'RiceWrist' retrains motor skills after spinal-cord injury

Rice University is having great success with its prototype robotic device that, as a wearable exoskeleton, mimics a patient's joints from shoulder to hand.

Elizabeth Armstrong Moore
Elizabeth Armstrong Moore is based in Portland, Oregon, and has written for Wired, The Christian Science Monitor, and public radio. Her semi-obscure hobbies include climbing, billiards, board games that take up a lot of space, and piano.
Elizabeth Armstrong Moore
2 min read

Almost exactly a year ago, in April 2010, professional motocross rider Randy Childers sustained serious injuries after a crash in the last race of the day at Cowboy Badlands in West Beaumont, Texas.

He suffered broken ribs and a fractured wrist, but most seriously a crushed vertebra in his neck (C3) that required him to be airlifted to Houston, where surgeons inserted an artificial vertebra and fused two others together (C4 and C5) during a marathon operation that lasted 12 hours.

Today, the 24-year-old is the star in a single-patient trial of Rice University's RiceWrist robot, a wearable exoskeleton that mimics the joints from his shoulder to his hand.

After months of traditional physical therapy, Childers had recovered enough by October to walk (albeit slowly) into the basement lab at Rice and begin to use the RiceWrist, which is built to reconnect motor pathways in the brain through repetitive movement. After just two weeks, Rice Professor Marcia O'Malley says, Childers was doing most of the work himself.

Randy Childers works with an early version of the RiceWrist. Jeff Fitlow

The RiceWrist features a fully customizable "assist-as-needed architecture" so that a patient can do all the work of a prescribed task himself but, on reaching his limit, can be assisted or even fully guided. With Childers, a therapist sets the degree of assistance, but in the future the degree of assistance will be based on real-time performance assessment.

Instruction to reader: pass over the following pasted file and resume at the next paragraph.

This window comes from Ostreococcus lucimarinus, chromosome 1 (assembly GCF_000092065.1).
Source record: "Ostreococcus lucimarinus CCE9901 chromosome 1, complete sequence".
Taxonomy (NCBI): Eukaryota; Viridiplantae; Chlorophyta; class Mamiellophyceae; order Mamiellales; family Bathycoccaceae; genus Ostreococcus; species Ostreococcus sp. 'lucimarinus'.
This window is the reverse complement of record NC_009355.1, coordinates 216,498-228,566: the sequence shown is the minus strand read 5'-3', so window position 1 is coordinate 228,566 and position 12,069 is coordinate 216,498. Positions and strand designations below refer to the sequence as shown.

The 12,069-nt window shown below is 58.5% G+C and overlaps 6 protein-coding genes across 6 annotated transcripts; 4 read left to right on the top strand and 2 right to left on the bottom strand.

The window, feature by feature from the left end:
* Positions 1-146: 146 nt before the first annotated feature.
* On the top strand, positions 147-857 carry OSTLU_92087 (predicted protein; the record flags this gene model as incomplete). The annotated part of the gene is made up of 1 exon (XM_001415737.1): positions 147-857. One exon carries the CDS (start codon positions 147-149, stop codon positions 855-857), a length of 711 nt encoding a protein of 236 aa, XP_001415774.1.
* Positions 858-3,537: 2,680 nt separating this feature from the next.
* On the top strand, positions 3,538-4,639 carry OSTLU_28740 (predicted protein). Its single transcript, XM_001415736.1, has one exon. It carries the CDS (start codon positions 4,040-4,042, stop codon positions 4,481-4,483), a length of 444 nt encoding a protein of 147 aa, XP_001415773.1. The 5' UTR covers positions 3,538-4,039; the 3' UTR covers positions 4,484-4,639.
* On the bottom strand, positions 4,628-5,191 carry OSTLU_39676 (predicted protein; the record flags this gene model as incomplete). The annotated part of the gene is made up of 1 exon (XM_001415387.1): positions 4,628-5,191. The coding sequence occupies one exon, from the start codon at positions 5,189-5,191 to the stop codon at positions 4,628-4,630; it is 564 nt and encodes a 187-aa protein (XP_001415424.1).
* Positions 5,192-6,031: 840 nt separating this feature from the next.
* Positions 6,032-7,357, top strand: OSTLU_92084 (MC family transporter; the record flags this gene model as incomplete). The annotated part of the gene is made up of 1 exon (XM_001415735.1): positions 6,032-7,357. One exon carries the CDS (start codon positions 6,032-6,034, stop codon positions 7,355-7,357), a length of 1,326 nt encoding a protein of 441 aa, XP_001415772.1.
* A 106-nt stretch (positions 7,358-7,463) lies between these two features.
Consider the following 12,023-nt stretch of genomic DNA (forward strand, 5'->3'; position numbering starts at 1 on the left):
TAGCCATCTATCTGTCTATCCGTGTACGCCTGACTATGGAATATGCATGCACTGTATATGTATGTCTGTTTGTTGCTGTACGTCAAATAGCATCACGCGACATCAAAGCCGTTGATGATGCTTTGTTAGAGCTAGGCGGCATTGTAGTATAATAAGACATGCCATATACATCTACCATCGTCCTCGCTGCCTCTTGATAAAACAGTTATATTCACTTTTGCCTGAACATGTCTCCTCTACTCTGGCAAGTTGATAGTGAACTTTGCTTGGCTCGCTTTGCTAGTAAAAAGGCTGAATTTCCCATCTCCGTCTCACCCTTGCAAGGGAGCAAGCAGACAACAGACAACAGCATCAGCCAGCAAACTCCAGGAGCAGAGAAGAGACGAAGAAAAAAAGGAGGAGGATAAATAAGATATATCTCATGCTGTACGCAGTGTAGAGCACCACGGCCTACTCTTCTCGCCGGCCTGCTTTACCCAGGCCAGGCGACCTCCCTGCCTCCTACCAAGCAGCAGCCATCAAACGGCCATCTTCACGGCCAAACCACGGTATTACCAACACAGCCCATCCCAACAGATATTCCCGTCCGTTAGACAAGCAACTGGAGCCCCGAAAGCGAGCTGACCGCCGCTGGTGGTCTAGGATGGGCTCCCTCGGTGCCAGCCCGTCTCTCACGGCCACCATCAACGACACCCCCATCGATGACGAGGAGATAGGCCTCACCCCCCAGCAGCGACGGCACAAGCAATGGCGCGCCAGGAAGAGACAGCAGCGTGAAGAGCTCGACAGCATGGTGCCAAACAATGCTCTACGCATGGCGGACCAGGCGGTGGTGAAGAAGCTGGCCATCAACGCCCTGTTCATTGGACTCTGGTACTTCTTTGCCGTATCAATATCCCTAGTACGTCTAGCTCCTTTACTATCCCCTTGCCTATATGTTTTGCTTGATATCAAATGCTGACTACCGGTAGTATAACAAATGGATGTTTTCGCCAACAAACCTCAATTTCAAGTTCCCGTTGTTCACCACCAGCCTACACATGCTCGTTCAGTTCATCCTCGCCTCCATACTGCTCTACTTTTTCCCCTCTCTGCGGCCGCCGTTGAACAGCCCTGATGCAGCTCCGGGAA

In late June, Childers will be flying to Zurich with O'Malley to present the results of the study at the IEEE International Conference on Rehabilitation Robotics.

"This is not just an exercise machine," O'Malley, director of Rice's Mechatronics and Haptic Interfaces Laboratory, said in a school news report. "We want the patients to move independently. When they're unable to complete a movement or reach the end of a workspace, the robot kicks in. But the literature supports the idea that there needs to be some intentional movement to really reap the rewards of rehabilitation."

That intention and desire to excel plays a big role in Childers' fast recovery, O'Malley stresses. "If you really want to reconnect those motor pathways, they need to have the intent. They need the brain thinking about moving and the limbs moving at the same time. That firing in the brain and the spinal cord leads to remapping."

Before it can gain FDA approval, the RiceWrist will be tested at the University of Texas Physical Medicine and Rehabilitation Motor Recovery Lab at Memorial Hermann's Institute for Rehabilitation and Research--the same facility where U.S. Rep. Gabrielle Giffords is recovering from a gunshot wound to the head.